Studies by Japanese scientists Yusoo Shin, Yutaka Tamai, Minoru Terazawa, as well as research results from Siberia, supervised by Professor Teplyakova, has proved that unique triterpene compounds, chromogen-polyphenol complexes the wild Chaga mushrooms contain help resist various viruses. Chaga mushroom extract demonstrated the ability to protect healthy cells from the Herpes virus as a result of the studies of antiviral activity on a Vero cell culture. Moreover, Chaga proved to be effective fighting against HIV-1, West Nile Virus (WNV), Influenza Virus of various subtypes, as well as Smallpox Viruses and Monkeypox Viruses. According to scientists, the antiviral effect of the medical Chaga is associated with a non-specific reaction with free virus particles. Compounds derived from Chaga can block healthy cells, thus protecting host cells from different viruses. Studies were carried out on a large number of mushrooms, however, only Chaga showed maximum antiviral activity.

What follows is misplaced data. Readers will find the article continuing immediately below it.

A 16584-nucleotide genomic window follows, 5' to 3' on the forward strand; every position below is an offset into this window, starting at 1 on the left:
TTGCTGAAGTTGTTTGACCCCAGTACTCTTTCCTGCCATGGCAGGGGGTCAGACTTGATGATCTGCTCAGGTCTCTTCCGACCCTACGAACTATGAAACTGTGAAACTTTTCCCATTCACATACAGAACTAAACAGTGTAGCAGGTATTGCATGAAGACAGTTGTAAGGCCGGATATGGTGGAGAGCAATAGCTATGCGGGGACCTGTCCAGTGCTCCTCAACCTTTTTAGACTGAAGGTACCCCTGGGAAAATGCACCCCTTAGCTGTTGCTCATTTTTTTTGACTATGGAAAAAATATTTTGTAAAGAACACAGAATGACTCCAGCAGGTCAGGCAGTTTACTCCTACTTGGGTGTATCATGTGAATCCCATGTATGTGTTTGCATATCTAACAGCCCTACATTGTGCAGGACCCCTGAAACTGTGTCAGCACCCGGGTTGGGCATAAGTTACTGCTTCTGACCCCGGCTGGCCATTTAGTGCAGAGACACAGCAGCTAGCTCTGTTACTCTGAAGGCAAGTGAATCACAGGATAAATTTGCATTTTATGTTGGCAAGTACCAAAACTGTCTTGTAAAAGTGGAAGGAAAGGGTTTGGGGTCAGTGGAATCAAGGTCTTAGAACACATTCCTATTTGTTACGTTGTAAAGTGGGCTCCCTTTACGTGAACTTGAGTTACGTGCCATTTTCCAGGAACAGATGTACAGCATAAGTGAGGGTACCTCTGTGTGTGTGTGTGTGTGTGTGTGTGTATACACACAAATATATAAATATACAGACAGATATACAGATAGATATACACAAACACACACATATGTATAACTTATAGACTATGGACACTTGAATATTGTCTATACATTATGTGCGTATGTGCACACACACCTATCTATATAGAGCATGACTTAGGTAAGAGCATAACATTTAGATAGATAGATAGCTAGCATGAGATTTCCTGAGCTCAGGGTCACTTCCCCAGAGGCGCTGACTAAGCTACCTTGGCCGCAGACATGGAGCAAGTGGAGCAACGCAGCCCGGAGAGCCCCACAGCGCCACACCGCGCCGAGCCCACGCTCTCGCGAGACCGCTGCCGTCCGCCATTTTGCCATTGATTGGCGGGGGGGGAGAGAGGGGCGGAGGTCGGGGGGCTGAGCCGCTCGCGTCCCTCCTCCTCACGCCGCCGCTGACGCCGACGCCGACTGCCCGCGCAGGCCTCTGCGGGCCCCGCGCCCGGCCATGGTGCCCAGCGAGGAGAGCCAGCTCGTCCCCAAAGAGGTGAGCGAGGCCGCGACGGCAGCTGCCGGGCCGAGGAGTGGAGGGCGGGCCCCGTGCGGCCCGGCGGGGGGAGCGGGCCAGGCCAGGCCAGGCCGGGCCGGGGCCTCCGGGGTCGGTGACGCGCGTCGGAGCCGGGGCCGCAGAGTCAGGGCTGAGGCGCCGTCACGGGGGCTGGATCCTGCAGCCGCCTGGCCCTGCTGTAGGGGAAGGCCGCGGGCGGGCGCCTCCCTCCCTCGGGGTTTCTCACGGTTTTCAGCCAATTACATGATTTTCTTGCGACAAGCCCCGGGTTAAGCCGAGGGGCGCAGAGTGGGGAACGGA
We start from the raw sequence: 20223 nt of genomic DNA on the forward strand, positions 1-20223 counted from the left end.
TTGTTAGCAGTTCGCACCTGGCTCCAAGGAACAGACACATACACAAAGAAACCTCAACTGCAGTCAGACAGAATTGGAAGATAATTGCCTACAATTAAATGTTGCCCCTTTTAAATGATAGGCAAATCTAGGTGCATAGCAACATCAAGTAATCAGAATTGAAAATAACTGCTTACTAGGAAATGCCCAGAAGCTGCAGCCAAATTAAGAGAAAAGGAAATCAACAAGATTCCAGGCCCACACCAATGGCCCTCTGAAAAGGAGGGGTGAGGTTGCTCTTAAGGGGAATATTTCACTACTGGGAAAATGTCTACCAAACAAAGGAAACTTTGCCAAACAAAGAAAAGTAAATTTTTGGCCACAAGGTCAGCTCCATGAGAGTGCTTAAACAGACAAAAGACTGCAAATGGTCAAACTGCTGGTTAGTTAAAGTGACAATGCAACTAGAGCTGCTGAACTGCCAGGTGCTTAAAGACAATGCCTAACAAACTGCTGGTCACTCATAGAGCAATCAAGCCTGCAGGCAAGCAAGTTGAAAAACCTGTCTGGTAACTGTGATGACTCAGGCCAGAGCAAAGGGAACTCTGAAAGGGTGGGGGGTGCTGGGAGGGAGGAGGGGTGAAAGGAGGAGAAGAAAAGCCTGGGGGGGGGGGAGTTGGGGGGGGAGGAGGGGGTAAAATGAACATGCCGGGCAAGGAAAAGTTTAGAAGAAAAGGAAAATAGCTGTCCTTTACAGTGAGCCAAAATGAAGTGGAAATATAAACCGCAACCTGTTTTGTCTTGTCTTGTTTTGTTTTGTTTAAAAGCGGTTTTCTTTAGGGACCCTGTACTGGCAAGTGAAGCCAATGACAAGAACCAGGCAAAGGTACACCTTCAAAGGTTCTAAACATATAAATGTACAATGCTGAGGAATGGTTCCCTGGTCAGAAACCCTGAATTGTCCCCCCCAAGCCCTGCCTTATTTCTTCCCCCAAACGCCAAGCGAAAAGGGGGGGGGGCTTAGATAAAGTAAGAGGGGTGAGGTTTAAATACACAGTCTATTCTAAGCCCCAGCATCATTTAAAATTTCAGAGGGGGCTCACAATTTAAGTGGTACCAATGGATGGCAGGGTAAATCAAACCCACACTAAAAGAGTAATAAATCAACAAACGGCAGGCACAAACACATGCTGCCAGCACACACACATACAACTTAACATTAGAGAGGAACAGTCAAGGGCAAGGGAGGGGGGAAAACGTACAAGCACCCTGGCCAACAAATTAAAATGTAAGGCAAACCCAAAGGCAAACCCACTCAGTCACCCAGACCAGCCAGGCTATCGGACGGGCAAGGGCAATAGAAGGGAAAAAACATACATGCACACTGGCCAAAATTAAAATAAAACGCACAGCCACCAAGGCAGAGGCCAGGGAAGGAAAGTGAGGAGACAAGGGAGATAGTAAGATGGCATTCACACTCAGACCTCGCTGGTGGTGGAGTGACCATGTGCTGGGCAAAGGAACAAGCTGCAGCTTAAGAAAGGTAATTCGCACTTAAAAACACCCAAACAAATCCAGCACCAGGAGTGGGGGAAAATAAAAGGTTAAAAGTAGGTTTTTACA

An electron microscopy analysis of the microscopic structure of the Chaga mushroom allows us to conclude that the outer layers of the fungus, characterized by a high melanin content in comparison with the inner layers, can also be described by a denser structure, which complicates the extraction process, so the intensification of this process by various methods is urgent for researchers.